The bill was quietly revived in the Texas Senate Monday after being struck down in the House last week via a procedural maneuver.
The controversial legislation would prevent the government from penalizing businesses for exercising their religious rights, a conversation which began after Chick-fil-A was barred from opening a location at the San Antonio Airport.
The city council vote was decided after it was revealed that the fast-food chain donated millions in 2017 to Christian organizations that advocacy groups have labeled as discriminatory towards the LGBTQ community.
Leach said that Senate Bill 1978 "is about the fundamental pillars upon which our nation and the state of Texas were founded."
"This is about our freedom of religion, our freedom of worship," the Republican official said. "This is about our First Amendment rights secured by God and secured by the constitution."
When the bill was first introduced in the House State Affairs committee last month, many debated both for and against it. It was struck down last week in a "parliamentary maneuver" by Democratic Rep. Julie Johnson, Dallas News reports.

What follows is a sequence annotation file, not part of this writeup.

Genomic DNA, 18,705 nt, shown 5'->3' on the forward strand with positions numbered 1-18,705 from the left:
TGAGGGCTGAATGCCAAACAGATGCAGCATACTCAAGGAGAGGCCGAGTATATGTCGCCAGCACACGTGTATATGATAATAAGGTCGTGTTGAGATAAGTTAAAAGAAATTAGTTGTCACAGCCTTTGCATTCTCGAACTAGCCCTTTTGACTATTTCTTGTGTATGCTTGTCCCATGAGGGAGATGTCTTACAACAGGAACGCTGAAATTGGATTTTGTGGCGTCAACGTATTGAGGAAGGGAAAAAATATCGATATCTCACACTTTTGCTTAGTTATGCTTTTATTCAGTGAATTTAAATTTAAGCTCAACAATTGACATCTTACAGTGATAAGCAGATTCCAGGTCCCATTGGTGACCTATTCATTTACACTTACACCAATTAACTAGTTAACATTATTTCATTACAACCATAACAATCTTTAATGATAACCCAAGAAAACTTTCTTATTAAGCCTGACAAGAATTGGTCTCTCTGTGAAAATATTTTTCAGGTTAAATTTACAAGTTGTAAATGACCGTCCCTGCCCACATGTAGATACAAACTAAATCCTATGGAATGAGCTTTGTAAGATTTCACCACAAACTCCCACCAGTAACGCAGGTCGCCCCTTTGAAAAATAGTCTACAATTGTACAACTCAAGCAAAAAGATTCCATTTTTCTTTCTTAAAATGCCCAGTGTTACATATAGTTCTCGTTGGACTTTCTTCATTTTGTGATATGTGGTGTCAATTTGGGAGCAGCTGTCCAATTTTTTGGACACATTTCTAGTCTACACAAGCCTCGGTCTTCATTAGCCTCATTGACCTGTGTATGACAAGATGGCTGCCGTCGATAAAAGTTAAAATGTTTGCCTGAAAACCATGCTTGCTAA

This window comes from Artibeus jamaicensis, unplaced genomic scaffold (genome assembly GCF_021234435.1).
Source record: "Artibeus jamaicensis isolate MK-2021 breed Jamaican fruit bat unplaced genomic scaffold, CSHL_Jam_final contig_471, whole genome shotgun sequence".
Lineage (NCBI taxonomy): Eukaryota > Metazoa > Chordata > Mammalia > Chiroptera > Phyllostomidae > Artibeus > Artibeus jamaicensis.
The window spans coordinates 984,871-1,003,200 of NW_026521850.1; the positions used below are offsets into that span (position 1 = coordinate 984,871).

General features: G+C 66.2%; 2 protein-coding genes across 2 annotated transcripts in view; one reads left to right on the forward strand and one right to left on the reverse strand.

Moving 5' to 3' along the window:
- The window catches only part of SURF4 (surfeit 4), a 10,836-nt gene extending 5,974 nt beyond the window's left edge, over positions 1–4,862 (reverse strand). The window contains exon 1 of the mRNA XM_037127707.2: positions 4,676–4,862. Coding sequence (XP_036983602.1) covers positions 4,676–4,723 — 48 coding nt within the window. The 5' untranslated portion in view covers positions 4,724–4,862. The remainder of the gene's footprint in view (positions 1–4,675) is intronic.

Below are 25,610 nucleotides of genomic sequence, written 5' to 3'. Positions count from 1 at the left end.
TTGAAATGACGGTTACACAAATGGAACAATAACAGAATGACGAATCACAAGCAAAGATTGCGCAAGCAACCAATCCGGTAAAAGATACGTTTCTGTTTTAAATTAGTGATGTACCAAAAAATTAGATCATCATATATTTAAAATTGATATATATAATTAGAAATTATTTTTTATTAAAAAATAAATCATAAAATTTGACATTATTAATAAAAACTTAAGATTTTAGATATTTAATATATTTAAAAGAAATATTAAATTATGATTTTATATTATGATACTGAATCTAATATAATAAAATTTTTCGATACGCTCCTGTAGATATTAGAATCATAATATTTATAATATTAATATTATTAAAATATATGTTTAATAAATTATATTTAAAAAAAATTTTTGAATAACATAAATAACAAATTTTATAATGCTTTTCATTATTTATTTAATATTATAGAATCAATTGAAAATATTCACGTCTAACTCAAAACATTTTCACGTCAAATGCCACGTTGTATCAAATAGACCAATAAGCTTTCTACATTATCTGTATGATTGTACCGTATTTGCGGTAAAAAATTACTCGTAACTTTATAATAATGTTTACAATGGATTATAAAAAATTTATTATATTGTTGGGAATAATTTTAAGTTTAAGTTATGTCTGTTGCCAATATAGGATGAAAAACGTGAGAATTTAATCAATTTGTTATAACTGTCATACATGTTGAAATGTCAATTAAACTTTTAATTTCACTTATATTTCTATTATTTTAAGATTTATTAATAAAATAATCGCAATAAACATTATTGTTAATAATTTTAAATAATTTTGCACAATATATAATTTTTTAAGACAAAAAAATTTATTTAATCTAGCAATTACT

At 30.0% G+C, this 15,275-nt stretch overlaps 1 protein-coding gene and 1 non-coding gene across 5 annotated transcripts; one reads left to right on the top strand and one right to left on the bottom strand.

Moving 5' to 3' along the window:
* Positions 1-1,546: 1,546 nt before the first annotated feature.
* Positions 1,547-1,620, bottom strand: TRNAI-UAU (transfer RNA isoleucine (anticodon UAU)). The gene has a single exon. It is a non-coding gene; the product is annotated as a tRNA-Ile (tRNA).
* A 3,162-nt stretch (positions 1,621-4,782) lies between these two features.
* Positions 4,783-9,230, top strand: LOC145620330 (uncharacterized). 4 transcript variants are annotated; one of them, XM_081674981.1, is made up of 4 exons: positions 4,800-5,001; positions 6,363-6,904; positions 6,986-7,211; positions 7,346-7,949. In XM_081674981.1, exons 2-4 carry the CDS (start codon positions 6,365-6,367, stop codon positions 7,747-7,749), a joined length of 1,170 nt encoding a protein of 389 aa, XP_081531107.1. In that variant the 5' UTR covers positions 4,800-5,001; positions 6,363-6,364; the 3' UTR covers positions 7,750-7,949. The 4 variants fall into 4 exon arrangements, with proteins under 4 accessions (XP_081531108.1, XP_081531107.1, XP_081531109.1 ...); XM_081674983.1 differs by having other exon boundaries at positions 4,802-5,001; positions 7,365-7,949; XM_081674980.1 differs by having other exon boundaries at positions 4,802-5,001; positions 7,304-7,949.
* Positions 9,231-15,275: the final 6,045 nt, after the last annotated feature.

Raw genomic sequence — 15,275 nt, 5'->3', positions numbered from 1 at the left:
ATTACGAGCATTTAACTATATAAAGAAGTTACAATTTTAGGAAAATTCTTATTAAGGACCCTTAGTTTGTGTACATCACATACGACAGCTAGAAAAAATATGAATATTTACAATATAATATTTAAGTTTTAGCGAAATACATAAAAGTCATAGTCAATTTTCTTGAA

However, a Senate committee meeting that was not publicized revived and advanced the bill on Monday, and reportedly placed it on the full Senate's intent calendar for Tuesday.
Rep. Leach said the takedown of the bill in the House was the result of a "technical problem" that was used by "progressive liberals" as an opportunity to kill it. Regardless of party lines, Leach argued, people aren't comfortable with Chick-fil-A being barred from public spaces like the airport.
"Republicans and Democrats, conservatives and liberals are outraged on this assault religious liberty and Chick-fil-A example is one example we have seen across the nation," he said.
"And, look, people love Chick-fil-A. You can't argue with Chick-fil-A's food and I don't think you should argue with the organizations that Chick-fil-A chooses to support either," he continued.